There you go, those are my 10 rules of (unit) testing. It’s nothing exciting, really. Everyone is so agile these days. Are you agile? I bet you’d say: I was born agile.
Here I come with my own 10 commandments. I came up with those while doing research on mock frameworks (haven’t you heard about Mockito, yet? it’s the ultimate tdd climax with java mocks). I browsed so much of our project’s test code that I feel violated now (codebase is nice, though).
- If a class is difficult to test, refactor the class. Precisely, split the class if it’s too big or if has too many dependencies.
- It’s not only about test code but I need to say that anyway: Best improvements are those that remove code. Be budget-driven. Improve by removing. The only thing better than simple code is no code.
- Having 100% line/branch/statement/whatever coverage is not an excuse to write dodgy, duplicated application code.
- Again, not only about test code: Enjoy, praise and present decent test code to others. Discuss, refactor and show dodgy test code to others.
- Never forget that test code is production code. Test code also loves refactoring.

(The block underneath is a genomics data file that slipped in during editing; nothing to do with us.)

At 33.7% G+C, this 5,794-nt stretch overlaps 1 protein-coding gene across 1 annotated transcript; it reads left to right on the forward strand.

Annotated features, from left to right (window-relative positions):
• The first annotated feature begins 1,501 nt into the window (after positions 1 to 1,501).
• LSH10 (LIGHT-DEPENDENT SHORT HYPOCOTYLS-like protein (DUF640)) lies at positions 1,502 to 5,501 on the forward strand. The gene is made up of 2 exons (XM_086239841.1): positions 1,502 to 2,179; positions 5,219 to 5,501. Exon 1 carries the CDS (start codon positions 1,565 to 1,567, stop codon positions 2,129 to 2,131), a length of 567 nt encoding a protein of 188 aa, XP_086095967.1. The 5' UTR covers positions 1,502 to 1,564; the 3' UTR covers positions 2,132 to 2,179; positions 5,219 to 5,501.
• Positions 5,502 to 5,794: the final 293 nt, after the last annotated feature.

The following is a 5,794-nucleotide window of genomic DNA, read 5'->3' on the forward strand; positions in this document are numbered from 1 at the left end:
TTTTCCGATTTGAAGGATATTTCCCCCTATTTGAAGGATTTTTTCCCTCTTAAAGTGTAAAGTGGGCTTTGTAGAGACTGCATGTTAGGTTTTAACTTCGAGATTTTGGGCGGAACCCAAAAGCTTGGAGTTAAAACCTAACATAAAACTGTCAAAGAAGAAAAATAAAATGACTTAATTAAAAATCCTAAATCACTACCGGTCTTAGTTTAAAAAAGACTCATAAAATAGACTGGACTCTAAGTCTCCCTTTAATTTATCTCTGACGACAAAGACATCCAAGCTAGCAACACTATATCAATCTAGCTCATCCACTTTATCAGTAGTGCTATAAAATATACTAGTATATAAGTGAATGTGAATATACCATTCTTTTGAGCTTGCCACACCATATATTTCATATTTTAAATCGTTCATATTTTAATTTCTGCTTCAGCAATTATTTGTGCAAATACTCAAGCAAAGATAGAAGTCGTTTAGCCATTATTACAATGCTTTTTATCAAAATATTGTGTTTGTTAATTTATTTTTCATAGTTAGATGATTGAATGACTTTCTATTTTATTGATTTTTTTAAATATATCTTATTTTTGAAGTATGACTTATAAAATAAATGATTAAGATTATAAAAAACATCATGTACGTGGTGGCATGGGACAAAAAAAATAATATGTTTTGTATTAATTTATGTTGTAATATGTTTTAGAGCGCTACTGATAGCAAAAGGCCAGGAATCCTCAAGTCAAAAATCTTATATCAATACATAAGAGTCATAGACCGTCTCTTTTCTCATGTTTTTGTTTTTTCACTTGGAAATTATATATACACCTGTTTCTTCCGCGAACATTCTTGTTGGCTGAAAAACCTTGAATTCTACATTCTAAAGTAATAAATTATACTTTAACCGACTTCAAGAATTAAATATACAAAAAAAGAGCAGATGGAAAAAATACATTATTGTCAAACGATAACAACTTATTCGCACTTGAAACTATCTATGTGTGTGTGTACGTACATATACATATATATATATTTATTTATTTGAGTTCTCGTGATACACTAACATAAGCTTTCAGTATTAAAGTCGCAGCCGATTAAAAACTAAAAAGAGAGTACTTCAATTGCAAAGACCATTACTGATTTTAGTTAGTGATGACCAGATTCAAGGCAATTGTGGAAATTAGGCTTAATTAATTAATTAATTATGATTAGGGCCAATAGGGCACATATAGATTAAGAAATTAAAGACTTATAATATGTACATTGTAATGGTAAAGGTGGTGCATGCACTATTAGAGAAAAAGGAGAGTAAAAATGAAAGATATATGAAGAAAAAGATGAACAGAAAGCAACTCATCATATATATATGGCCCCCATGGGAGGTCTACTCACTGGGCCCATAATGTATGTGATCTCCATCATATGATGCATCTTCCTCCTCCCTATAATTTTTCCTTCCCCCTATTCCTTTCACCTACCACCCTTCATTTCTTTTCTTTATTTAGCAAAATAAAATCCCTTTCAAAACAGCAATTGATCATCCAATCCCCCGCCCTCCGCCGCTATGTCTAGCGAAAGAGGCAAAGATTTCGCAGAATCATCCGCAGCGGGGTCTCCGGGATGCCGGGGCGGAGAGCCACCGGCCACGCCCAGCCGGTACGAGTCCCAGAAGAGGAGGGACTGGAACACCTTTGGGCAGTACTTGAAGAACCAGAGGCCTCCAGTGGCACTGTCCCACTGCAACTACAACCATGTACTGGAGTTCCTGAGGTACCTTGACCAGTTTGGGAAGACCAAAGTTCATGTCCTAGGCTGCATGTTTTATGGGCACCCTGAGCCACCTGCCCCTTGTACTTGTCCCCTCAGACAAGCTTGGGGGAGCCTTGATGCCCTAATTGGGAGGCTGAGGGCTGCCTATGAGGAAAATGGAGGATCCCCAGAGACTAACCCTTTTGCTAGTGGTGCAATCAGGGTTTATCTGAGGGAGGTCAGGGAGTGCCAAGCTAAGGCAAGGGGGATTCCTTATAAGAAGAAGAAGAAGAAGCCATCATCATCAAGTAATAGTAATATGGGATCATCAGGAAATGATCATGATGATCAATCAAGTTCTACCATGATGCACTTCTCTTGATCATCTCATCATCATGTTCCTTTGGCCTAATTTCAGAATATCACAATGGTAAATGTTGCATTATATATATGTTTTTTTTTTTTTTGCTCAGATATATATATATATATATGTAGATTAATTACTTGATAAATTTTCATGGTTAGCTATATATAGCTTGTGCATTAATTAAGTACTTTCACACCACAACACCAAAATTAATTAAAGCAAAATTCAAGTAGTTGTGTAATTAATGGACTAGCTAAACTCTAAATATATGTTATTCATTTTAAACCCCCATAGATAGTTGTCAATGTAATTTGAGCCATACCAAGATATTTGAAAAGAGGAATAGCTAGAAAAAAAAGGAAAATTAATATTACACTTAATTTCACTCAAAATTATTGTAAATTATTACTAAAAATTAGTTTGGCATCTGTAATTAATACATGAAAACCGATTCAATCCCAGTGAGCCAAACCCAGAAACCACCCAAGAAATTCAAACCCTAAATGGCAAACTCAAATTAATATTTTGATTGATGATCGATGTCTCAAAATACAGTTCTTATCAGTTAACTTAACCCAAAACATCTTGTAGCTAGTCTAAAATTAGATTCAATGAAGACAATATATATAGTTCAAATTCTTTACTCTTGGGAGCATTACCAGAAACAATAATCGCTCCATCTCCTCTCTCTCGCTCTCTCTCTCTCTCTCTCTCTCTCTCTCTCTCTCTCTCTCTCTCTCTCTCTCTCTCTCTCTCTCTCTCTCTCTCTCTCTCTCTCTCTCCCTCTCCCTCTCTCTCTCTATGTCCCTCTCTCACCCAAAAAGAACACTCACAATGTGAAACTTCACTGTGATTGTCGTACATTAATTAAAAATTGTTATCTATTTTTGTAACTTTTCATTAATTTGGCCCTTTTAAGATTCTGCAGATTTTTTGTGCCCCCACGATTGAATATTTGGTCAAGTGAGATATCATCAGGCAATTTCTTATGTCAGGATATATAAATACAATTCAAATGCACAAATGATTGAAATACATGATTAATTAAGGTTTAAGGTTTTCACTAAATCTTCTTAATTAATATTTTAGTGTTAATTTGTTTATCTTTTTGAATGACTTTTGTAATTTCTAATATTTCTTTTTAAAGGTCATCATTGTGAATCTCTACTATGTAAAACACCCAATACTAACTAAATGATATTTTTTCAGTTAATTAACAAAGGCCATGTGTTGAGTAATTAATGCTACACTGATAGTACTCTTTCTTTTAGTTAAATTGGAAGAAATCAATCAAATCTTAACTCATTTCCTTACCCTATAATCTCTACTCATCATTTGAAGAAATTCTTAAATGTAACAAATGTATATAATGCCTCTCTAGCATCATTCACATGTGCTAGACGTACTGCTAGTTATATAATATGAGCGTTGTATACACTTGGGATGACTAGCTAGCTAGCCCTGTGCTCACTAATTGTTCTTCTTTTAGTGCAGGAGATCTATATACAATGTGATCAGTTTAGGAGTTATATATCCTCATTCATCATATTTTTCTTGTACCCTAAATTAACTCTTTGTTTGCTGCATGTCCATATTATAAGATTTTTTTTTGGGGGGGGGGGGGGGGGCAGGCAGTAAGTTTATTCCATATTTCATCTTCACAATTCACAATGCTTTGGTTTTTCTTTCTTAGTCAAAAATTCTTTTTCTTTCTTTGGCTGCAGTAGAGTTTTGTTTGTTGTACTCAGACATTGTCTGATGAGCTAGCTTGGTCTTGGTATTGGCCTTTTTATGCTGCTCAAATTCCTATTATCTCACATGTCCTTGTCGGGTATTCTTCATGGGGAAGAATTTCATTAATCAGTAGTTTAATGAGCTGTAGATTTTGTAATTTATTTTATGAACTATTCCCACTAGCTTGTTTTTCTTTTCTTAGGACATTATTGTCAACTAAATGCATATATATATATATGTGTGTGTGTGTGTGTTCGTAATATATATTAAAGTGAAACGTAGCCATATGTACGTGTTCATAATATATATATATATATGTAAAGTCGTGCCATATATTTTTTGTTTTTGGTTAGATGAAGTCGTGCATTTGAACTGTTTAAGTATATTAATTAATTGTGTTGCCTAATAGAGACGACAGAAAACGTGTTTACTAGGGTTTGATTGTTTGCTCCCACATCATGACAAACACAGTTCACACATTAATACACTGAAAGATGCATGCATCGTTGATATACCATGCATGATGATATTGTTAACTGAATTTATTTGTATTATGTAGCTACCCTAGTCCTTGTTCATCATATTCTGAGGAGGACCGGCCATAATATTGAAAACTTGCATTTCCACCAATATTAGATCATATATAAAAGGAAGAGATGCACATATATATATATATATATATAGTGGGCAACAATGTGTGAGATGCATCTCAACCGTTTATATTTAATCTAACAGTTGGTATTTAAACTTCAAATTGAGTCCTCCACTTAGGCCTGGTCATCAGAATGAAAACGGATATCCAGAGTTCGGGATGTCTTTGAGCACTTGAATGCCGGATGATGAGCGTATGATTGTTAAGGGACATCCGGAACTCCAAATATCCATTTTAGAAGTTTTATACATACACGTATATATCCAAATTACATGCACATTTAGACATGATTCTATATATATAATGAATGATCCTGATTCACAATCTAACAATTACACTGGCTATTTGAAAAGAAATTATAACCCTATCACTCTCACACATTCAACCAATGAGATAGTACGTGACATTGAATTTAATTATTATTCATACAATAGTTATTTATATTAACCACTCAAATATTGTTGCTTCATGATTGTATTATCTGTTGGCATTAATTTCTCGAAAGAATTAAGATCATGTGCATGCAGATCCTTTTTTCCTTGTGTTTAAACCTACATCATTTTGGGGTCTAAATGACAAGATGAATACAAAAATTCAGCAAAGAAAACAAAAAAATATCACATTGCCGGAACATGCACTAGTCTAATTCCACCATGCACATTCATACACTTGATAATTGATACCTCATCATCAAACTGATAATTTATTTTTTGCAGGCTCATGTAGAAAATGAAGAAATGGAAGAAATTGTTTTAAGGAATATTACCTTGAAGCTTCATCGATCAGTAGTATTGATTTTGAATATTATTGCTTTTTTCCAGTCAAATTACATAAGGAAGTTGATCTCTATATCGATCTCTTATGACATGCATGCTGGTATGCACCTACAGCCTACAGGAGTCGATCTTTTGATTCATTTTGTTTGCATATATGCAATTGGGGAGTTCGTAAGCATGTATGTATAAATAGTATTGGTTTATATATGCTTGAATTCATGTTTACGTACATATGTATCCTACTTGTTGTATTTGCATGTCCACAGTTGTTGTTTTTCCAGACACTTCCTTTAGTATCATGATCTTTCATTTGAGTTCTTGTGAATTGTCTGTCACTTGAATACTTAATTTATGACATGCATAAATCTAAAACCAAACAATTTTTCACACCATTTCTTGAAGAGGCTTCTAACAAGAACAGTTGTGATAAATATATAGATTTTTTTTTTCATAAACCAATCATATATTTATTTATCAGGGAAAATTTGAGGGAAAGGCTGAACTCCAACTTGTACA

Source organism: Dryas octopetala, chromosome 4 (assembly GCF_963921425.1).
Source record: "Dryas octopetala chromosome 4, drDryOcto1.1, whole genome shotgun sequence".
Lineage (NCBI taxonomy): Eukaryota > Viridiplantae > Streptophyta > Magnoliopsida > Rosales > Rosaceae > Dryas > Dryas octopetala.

- Hierarchies are difficult to test. Avoid hierarchies to keep things simple and testable. Reuse-by-composition over reuse-by-inheritance.
- One assert per test method is a bit fanatical. However, be reasonable and keep test methods small and focused around behavior.
- Regardless of what mock framework you use, don’t be afraid of creating hand crafted stubs/mocks. Sometimes it’s just simpler and the output test code is clearer.
- If you have to test private method – you’ve just promoted her to be public method, potentially on different object.
- Budget your tests not only in terms of lines of code but also in terms of execution time. Know how long your test run. Keep it fast.
Number #1 is my personal pet. Everybody is so test-driven but so little really care about #1 in practice. Best classes, frameworks or systems offer painless testing because they’re designed & refactored to be testable. Let the code serve the test and you will produce delightful system.
Number #7 is a funny one (‘Cos we need a little controversy). The whole world rolls in the opposite direction. Maybe I just don’t get it… yet. Or maybe it’s because I paired with young one-assert-per-test guy once. He cunningly kept writing test methods to check if constructor returns not-null value. If I had to play this game and chose my one-something-per-test philosophy I’d steal MarkB’s idea: one-behaviour-per-test. After all, It’s all about behavior…